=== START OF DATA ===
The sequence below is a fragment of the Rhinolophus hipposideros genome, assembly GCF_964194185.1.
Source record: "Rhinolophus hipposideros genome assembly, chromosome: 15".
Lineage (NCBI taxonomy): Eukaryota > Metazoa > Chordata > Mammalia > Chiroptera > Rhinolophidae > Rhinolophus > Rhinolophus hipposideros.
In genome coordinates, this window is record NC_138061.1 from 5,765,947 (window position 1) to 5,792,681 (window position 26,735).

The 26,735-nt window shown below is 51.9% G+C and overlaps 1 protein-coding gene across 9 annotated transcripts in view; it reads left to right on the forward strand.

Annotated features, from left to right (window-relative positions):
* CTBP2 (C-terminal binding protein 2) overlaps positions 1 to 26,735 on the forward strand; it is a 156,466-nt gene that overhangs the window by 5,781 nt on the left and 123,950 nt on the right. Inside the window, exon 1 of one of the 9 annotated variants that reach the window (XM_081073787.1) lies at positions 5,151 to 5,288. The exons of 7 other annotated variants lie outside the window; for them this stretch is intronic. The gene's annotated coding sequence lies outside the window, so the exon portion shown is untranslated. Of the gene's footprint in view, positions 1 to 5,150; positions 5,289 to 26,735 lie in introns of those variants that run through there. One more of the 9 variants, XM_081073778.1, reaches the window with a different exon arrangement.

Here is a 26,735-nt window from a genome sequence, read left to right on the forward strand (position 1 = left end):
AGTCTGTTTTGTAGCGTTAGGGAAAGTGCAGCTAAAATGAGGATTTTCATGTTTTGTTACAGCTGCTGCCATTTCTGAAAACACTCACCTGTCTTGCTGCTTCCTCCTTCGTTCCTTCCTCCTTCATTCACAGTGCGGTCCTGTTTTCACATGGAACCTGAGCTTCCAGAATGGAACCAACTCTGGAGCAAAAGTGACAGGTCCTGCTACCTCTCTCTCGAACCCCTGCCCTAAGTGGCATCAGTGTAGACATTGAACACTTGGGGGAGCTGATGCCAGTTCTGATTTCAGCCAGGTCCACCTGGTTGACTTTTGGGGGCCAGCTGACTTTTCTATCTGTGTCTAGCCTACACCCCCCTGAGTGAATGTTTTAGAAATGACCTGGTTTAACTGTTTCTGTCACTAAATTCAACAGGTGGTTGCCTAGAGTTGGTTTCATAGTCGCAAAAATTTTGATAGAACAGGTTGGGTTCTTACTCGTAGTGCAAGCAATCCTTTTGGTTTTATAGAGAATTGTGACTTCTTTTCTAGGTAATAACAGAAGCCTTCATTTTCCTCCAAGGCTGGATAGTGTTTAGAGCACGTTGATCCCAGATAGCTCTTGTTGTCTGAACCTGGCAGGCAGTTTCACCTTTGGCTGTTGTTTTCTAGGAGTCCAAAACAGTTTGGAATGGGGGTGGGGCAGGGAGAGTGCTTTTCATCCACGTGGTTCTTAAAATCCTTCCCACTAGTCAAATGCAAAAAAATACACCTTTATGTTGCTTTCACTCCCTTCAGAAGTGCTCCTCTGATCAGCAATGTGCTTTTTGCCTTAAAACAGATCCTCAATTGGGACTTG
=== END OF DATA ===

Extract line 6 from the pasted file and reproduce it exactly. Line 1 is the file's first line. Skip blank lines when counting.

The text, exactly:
Annotated features, from left to right (window-relative positions):